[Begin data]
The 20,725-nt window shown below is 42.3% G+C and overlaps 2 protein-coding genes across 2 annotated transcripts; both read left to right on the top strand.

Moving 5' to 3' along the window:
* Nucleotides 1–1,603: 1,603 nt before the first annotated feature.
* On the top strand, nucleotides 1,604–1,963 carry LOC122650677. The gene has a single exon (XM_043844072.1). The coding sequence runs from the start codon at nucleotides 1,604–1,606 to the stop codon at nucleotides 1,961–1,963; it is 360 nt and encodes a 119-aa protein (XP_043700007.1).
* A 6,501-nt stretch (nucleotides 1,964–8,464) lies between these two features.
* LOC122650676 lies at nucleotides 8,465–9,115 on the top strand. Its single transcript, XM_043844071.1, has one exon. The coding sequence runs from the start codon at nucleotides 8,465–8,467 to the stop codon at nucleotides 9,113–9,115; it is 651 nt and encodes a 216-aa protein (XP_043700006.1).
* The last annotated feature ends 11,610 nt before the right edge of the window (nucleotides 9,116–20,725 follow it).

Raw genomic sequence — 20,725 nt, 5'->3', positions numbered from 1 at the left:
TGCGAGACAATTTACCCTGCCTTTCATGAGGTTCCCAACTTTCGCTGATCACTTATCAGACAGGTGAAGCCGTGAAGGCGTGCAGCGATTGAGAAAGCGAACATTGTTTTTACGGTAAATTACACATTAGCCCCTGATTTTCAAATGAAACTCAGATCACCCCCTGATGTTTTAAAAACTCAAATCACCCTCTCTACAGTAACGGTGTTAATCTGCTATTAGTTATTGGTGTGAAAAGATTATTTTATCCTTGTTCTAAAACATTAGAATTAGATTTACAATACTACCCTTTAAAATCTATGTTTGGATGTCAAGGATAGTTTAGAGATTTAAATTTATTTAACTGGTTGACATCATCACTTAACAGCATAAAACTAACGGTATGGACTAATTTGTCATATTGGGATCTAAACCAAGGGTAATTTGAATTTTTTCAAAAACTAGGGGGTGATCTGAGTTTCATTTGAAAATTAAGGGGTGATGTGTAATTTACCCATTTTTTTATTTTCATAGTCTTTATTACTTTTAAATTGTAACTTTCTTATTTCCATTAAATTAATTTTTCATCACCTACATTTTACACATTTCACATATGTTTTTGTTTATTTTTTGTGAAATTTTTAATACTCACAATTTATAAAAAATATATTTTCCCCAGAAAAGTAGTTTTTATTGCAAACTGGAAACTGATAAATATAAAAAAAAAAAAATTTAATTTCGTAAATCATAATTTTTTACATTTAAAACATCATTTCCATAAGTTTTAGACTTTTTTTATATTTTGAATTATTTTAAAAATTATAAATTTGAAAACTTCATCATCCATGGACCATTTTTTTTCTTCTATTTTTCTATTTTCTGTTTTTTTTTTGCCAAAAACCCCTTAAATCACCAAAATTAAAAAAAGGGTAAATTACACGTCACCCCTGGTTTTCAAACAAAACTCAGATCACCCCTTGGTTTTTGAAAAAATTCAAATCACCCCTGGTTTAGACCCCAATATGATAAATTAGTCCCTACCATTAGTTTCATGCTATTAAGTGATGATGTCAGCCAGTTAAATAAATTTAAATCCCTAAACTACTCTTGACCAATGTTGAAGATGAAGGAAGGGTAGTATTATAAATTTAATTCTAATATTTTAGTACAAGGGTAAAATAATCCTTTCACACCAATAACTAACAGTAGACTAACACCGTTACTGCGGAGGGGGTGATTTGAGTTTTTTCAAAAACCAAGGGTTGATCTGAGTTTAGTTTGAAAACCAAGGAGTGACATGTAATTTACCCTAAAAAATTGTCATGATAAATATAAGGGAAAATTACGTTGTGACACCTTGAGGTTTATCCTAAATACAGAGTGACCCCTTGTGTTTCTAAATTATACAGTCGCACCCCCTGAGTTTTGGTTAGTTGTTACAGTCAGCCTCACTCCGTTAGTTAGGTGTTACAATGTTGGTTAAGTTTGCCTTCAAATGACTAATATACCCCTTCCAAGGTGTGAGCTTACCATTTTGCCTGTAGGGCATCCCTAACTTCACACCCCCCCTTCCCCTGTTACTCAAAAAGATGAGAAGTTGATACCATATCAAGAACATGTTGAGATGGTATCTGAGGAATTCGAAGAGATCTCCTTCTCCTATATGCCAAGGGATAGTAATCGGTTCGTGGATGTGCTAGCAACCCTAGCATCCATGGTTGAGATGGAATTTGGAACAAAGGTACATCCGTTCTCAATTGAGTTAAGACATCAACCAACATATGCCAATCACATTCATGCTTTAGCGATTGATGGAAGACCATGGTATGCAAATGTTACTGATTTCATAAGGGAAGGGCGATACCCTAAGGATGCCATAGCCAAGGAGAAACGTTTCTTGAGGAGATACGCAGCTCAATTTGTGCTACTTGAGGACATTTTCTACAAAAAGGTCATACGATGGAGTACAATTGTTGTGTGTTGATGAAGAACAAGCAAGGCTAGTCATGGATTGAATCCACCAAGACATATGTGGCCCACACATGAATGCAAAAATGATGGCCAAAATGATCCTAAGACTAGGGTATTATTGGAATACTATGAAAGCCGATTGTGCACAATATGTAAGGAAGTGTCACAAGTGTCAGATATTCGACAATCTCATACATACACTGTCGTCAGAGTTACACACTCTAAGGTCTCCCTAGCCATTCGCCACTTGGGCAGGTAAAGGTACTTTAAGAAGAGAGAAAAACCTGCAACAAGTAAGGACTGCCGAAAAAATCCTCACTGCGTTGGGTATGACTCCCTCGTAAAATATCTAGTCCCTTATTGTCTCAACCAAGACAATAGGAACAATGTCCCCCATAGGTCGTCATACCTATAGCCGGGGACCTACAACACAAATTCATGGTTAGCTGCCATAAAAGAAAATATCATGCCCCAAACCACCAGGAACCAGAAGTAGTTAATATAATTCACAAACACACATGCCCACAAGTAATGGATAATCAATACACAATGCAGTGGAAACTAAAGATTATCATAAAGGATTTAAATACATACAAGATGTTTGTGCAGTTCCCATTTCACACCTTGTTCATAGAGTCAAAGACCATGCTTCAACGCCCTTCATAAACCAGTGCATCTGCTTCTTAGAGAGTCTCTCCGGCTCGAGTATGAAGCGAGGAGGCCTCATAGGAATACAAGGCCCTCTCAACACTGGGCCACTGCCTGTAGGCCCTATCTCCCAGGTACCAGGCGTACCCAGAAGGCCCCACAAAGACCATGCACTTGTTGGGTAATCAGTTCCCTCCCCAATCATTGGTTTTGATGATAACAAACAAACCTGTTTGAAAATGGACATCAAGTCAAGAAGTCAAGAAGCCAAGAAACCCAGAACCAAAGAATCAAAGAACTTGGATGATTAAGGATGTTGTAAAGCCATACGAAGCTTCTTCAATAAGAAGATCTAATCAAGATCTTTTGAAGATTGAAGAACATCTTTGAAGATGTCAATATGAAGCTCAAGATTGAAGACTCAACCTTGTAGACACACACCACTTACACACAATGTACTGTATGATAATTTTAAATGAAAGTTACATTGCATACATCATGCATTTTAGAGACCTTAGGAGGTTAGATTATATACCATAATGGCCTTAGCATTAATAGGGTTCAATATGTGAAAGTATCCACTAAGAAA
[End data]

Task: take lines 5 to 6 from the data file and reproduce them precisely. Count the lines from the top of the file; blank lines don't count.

* A 6,501-nt stretch (nucleotides 1,964–8,464) lies between these two features.
* LOC122650676 lies at nucleotides 8,465–9,115 on the top strand. Its single transcript, XM_043844071.1, has one exon. The coding sequence runs from the start codon at nucleotides 8,465–8,467 to the stop codon at nucleotides 9,113–9,115; it is 651 nt and encodes a 216-aa protein (XP_043700006.1).